The BMI index is very accurate for individuals who are very underweight or very overweight (e.g., it is difficult to put on enough muscle mass to get your BMI above 30 without abusing steroids), but BMI is less accurate for detecting individuals who are merely overweight.

There are, indeed, some individuals who have BMI scores in the 25 to 29 range just because they are in great shape. But those individuals likely know who they are.

The National Institute of Diabetes and Digestive and Kidney Diseases notes that men should aim for a waist circumference under 40 inches and women should aim for a waist circumference under 35 inches in order to reduce the risk of diseases associated with obesity.

So, if you have a BMI score in the “overweight” category, answer this one question: Is your waist size less than your hip size?

If so, then you are probably one of those people in excellent physical shape, and the “excess” weight contributing to your BMI score is muscle and not fat. But if the answer is “no” and you have centrally deposited fat, there is reason for concern.

While the BMI score is sometimes useful and easy to measure, the waist-to-hip ratio is probably the more important index of cardiovascular risk.

Frequently Asked Questions

  • Are there different levels of obesity?

    Yes, obesity is subdivided into three categories based on BMI: class 1, 2, and 3. Class 1 obesity is a BMI of 30 to 34.9; class 2 is 35 to 39.9; and class 3 is 40 or higher.

  • How much should BMI fluctuate during pregnancy?

    Weight gain during pregnancy is normal and good for your baby, but there is a range of weight that a woman should gain based on her BMI prior to getting pregnant:

    • An underweight woman (BMI less than 18.5) pregnant with one baby should gain 28-40 pounds; if she is having twins, she should gain 50-62 pounds.
    • A woman with a normal-weight BMI (20 to 24.9) should gain 25-35 pounds with one baby or 37-54 pounds with twins.
    • An overweight woman (BMI 25 to 29.9) should gain 15-25 pounds with one baby or 31-50 with twins.
    • A woman with a baseline BMI that is considered obese (BMI more than 30) should gain 11-20 pounds with one baby or 25-42 with twins.
  • If your waist size is slightly higher than it should be, how does that impact your risk of obesity-related disease?

    Similar to BMI, an increased waist size may put you at risk of developing obesity-related diseases.

    • Lowest risk: less than 37 inches for men and 31.5 inches for women
    • Moderate risk: Between 37.1–39.9 inches for men and 31.6–34.9 inches for women
    • Higher risk: Above 40 inches for men and 35 inches for women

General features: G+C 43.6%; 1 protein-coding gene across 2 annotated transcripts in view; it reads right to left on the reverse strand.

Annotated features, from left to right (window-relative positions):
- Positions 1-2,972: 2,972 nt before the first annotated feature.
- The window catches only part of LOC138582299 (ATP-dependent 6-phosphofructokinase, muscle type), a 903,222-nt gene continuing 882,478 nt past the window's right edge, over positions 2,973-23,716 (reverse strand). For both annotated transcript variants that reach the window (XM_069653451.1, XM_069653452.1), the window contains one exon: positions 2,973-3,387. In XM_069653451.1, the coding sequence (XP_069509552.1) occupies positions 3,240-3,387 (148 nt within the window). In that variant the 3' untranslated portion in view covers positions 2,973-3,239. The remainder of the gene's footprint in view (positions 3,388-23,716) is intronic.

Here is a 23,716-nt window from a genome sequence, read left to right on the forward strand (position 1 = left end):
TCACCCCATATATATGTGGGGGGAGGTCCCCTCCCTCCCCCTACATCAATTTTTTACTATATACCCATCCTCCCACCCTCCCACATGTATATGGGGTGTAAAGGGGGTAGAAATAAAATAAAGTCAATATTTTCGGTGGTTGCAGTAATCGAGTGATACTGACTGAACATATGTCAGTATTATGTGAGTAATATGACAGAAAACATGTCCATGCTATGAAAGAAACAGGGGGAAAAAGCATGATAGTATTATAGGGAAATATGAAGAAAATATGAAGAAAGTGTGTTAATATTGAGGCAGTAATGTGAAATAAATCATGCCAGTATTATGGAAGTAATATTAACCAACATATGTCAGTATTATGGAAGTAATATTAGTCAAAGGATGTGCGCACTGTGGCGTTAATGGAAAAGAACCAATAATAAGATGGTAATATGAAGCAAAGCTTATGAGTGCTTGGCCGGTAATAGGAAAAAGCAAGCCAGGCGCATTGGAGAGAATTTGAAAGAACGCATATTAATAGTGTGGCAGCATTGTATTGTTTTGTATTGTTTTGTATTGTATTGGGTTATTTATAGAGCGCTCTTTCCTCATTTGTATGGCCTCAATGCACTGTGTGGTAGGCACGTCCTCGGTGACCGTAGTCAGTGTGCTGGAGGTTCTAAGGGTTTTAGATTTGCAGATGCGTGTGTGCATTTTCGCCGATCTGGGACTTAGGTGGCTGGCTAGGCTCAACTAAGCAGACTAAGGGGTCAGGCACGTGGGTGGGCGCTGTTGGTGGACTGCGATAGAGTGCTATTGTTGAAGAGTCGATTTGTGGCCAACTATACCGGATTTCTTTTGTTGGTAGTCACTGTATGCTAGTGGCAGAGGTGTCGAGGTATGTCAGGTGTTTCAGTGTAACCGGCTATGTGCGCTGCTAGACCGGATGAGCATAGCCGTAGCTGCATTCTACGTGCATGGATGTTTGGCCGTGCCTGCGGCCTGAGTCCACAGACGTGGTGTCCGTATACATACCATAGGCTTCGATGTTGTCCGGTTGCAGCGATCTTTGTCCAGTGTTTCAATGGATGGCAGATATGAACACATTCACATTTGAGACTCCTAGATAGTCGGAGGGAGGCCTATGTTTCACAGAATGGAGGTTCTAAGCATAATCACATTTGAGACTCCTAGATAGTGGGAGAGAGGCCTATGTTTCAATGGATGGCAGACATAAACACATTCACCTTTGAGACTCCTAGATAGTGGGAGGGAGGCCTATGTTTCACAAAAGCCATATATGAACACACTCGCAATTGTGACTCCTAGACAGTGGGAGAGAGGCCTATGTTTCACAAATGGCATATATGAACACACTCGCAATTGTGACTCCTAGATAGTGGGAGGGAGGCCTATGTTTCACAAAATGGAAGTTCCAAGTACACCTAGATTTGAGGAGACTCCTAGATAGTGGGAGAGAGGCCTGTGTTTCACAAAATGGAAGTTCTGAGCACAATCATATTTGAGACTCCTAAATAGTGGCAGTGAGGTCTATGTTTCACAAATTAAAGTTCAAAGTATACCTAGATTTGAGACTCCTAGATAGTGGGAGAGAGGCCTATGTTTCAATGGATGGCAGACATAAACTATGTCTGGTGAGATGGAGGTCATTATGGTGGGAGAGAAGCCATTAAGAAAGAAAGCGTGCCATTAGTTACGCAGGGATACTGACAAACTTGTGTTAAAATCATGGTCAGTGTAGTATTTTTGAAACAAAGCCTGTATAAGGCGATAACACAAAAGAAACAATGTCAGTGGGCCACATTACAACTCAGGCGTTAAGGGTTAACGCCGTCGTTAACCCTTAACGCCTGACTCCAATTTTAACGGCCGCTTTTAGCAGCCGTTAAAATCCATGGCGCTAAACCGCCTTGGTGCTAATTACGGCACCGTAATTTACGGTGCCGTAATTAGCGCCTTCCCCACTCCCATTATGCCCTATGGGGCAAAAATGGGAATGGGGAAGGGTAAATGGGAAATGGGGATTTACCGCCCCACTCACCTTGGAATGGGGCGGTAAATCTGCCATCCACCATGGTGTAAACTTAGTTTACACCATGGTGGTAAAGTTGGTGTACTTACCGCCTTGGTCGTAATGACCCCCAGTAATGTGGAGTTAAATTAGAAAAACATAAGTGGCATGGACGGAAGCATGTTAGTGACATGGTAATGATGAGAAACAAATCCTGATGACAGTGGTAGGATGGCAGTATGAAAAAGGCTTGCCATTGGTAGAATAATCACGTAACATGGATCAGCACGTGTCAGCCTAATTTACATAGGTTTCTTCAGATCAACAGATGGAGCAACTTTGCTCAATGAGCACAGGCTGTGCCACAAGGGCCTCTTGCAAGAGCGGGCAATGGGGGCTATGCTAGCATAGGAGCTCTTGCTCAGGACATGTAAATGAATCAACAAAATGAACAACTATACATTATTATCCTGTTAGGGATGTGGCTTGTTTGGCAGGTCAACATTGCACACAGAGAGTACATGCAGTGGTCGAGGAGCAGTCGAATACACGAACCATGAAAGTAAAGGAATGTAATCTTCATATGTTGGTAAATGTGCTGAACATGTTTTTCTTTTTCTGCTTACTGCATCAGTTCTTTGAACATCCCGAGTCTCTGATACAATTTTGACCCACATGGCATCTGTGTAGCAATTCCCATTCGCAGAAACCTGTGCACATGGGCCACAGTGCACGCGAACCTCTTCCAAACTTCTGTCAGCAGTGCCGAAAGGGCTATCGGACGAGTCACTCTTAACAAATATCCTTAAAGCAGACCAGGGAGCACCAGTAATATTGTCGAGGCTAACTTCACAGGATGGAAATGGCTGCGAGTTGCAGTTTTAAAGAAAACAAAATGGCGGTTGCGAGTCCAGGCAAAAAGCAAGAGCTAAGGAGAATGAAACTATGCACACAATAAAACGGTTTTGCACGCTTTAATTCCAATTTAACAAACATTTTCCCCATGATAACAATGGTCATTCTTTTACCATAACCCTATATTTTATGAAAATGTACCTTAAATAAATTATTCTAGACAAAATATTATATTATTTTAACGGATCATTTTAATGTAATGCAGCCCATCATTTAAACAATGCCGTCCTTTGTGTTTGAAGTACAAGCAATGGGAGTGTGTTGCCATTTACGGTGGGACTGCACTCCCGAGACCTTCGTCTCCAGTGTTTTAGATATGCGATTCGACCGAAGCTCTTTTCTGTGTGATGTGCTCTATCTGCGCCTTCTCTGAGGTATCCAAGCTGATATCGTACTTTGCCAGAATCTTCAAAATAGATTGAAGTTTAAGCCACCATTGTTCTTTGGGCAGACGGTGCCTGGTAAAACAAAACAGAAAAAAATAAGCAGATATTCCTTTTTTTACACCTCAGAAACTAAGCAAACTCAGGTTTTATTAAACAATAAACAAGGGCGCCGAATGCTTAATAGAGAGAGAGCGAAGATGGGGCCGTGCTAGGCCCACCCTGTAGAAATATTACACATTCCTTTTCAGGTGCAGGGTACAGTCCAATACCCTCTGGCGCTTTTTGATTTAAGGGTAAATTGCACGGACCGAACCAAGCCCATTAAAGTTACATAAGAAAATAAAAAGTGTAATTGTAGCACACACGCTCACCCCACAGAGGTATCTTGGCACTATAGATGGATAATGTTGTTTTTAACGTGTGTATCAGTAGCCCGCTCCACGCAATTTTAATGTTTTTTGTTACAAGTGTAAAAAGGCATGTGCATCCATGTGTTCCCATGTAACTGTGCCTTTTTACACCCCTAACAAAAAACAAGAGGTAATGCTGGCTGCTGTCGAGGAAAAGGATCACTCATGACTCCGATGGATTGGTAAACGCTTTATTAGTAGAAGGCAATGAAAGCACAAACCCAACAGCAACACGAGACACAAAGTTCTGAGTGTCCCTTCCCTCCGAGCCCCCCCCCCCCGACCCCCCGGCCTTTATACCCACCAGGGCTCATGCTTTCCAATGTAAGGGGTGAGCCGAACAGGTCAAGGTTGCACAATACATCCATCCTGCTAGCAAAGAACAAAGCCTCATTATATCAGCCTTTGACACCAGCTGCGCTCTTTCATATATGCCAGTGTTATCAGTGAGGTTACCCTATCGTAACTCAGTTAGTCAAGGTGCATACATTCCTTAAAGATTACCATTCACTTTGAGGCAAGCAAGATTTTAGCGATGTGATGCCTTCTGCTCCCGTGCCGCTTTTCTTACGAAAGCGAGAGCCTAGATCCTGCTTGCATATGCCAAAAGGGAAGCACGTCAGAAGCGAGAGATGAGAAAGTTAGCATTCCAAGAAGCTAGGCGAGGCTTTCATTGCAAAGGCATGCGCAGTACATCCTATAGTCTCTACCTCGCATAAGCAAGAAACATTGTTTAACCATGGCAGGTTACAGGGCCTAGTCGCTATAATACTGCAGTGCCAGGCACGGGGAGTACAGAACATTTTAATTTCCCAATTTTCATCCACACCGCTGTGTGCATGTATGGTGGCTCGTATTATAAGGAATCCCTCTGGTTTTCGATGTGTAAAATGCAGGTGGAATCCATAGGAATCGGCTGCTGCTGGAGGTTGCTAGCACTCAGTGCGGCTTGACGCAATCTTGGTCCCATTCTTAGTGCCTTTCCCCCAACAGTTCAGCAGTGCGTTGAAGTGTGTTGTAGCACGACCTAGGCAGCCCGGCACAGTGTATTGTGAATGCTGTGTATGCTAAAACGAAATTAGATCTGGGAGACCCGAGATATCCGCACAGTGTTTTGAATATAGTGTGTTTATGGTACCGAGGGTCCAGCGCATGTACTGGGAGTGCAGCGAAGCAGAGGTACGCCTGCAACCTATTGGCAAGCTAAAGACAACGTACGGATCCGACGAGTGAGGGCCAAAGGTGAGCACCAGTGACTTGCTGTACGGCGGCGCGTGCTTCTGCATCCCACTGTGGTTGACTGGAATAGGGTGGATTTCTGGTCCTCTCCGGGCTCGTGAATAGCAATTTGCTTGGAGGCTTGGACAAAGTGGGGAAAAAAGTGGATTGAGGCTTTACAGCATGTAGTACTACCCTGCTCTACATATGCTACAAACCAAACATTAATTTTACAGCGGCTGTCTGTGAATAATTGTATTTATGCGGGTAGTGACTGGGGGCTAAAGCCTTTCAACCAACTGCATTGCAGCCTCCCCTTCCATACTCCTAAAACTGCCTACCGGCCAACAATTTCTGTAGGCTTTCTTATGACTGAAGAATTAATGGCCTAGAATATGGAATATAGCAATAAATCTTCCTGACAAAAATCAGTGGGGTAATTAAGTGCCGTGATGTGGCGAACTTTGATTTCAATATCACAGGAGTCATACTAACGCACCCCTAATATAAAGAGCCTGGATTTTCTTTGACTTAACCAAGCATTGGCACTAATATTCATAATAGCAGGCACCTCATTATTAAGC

8 Sources
Verywell Health uses only high-quality sources, including peer-reviewed studies, to support the facts within our articles. Read our editorial process to learn more about how we fact-check and keep our content accurate, reliable, and trustworthy.
  1. Flegal KM, Kit BK, Orpana H, Graubard BI. Association of all-cause mortality with overweight and obesity using standard body mass index categories: a systematic review and meta-analysisJAMA. 2013;309(1):71–82. doi:10.1001/jama.2012.113905

  2. Wang ZJ, Zhou YJ, Galper BZ, Gao F, Yeh RW, Mauri L. Association of body mass index with mortality and cardiovascular events for patients with coronary artery disease: a systematic review and meta-analysis. Heart. 2015;101(20):1631-1638. doi:10.1136/heartjnl-2014-307119

  3. Ma WQ, Sun XJ, Wang Y, Han XQ, Zhu Y, Liu NF. Does body mass index truly affect mortality and cardiovascular outcomes in patients after coronary revascularization with percutaneous coronary intervention or coronary artery bypass graft? A systematic review and network meta-analysis. Obes Rev. 2018;19(9):1236-1247. doi:10.1111/obr.12713

  4. Neeland IJ, Poirier P, Després JP. Cardiovascular and metabolic heterogeneity of obesity: clinical challenges and implications for managementCirculation. 2018;137(13):1391–1406. doi:10.1161/CIRCULATIONAHA.117.029617

  5. National Institute of Diabetes and Digestive and Kidney Diseases. Health risks of being overweight.

  6. Centers for Disease Control and Prevention. Defining adult overweight & obesity.

  7. Centers for Disease Control and Prevention. Weight gain during pregnancy.

  8. Harvard Health Publishing. Abdominal obesity and your health.

By Richard N. Fogoros, MD
Richard N. Fogoros, MD, is a retired professor of medicine and board-certified in internal medicine, clinical cardiology, and clinical electrophysiology.